From Cairo we boarded a luxurious sleeper train for the over night journey to Aswan. While Aswan doesn’t offer  much more than a pretty view over the Nile and laid back atmosphere, it serves as the gateway to the temple complex of Abu Simbel. The convoy (to avoid sand people) departs at 4 am and takes about three hours. Abu Simbel consists of two large structures built by Ramsses II to commemorate a large victory and show his might to Egypt’s Nubian neighbors. Although the temples were built around 1250 BC they were relocated in 1968 AD to a man-made mountain to avoid being covered in water due to the Aswan dam. The first temple we visited was the temple of Hathor and Nefertari. The temple is dedicated to the goddess Hathor and the front has 10 meter tall monuments of Ramesses II and his wife Nefertari. The interior contains small rooms attached to a main large room covered with hieroglyphs, carved and painted. Thanks to the glorious revolution happening in Egypt at the time we were the only people in the temple.

Next door sits the much larger Great Temple of Abu Simbel dedicated to the gods Amun, Ra-Horakhty, and Ptah. The out side is covered with various hieroglyphs and carvings, but most impressively with four 20 meter tall statues of Ramsses II. Inside the temple is a large room with eight large pillars and statues of the pharaoh. The walls are covered in carvings showing various victories in battle as well as some graffiti from the mid 1800’s AD. Attached to the main hall are multiple smaller rooms full of colorful pictographs of upper egypt.


Luxor, formerly Thebes, was the ancient capital of Egypt and contains many temples and tombs. On arrival we hired a taxi and set off for the west bank of the Nile that contains a huge necropolis. The first stop was the Valley of the Kings. This valley has many underground tombs carved into the mountainside sloping down toward a large burial chamber. These were all full of pictographs and hieroglyphs as well as large sarcophaguses that once housed the mummified remains of the pharaohs.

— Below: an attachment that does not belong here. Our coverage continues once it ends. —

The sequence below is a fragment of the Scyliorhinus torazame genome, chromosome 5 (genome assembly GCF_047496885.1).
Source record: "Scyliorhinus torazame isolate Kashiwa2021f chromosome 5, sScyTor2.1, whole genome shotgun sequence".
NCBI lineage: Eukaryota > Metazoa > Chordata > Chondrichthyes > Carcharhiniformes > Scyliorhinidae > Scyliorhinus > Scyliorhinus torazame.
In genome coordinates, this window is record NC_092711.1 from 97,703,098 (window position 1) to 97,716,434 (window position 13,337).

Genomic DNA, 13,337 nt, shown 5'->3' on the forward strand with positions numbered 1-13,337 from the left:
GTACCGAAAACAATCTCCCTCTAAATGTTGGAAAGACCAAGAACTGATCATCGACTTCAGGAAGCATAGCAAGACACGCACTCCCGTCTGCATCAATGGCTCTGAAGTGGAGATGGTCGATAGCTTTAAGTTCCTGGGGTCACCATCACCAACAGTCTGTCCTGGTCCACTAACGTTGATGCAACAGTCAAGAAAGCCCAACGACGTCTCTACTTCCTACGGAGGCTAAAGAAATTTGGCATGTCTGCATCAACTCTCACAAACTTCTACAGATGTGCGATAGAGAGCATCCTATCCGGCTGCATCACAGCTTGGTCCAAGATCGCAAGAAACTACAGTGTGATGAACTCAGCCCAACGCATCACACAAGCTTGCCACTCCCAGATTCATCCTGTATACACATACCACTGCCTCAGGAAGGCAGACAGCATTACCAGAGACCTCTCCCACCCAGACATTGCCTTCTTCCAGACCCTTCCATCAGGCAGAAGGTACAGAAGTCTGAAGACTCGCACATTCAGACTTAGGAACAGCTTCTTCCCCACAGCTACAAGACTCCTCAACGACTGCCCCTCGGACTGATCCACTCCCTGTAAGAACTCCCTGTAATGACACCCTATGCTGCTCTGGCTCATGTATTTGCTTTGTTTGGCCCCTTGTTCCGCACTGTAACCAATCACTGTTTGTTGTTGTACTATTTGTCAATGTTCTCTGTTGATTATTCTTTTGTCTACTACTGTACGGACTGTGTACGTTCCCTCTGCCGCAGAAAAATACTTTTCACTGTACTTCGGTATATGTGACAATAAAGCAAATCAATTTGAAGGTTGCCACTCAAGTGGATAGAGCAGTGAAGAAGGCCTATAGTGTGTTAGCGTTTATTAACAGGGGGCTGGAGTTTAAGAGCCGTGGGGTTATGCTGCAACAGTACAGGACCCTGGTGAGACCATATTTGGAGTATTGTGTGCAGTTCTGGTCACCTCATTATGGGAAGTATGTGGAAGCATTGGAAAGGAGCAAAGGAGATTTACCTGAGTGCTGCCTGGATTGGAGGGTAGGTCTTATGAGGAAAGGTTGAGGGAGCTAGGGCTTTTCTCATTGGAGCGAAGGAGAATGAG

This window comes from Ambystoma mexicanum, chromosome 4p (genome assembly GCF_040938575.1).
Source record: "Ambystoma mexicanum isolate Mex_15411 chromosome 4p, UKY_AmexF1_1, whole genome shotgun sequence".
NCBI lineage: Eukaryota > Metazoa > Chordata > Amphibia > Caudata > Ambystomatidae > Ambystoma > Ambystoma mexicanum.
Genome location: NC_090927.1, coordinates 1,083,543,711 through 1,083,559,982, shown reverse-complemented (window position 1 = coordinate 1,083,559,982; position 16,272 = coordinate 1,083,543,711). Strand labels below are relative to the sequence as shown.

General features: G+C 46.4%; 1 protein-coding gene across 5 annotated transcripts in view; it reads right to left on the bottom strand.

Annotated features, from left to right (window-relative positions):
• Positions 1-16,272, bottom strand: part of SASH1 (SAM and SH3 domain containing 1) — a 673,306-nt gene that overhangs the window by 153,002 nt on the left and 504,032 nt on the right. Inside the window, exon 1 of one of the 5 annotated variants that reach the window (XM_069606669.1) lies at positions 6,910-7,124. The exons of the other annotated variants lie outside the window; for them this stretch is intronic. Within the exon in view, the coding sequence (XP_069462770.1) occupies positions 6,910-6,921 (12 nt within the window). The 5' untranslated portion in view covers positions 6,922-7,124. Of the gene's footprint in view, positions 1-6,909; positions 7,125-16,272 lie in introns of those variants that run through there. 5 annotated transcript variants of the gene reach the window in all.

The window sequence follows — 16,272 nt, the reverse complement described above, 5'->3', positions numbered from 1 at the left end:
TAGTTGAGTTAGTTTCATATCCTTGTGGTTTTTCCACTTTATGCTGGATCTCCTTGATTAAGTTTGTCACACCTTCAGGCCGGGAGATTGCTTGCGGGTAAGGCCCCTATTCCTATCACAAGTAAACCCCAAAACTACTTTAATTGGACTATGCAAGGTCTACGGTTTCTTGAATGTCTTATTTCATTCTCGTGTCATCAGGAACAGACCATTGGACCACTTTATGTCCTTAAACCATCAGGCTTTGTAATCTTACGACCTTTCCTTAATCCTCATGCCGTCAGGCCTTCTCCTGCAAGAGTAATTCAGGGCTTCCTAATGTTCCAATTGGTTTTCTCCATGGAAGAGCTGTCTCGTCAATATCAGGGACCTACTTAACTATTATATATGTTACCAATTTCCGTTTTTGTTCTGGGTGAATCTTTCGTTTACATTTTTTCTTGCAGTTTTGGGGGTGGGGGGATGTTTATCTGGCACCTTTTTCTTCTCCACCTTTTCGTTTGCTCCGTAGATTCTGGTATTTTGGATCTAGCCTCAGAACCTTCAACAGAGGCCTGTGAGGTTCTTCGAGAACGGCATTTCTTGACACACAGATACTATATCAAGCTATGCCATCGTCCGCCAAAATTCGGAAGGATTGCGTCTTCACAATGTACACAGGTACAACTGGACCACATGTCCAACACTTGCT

Further along the west bank we passes two large structures known as the Colossi of Memnon depicting the pharaoh Amenhotep III en route to the impressive Mortuary Temple of Queen Hatshepsut. This monument sits at the bottom of a cliff and  rises 97 feet high consisting of three levels with double colonnade and a large ramp up the center. The temple is covered in reliefs and is by far the most impressive structure on the west bank.

Back on the east bank, in the center of town, sits the Temple of Luxor. While this temple certainly adds character to the city the only thing of note is a hieroglyph on an obolisk that I am pretty sure is a X-Wing.

A couple kilometers north of Luxor sits the best temple in the area, the Temple of Karnak. This vast complex covers 2 square kilometers and contains many buildings and courtyards, but the main draw is the forest of gigantic pillars. These massive columns stand at 80 feet and create a humbling environment. Standing and walking amongst these pillars rates with the pyramids of Giza.



The last few days spent in Egypt were in the Sinai Peninsula. We first departed at 10pm for Mt. Sinai to see the sun rise over the desert. Mt. Sinai gets its claim to fame because the pharaoh was the first in a long line of people to kick the Jews out of his country. Once completed they wandered for some time and during this time Moses went up Mt. Sinai where God gave him the 10 Commandments. Here sits the famous Saint Catherine’s Monastery that continues to house monks at the base of Mt. Sinai.

The remainder of our days were spent under an umbrella on a beautiful beach with clear blue water in Dahab.

Posted June 14, 2012 by Magan and Brenden in Africa, Egypt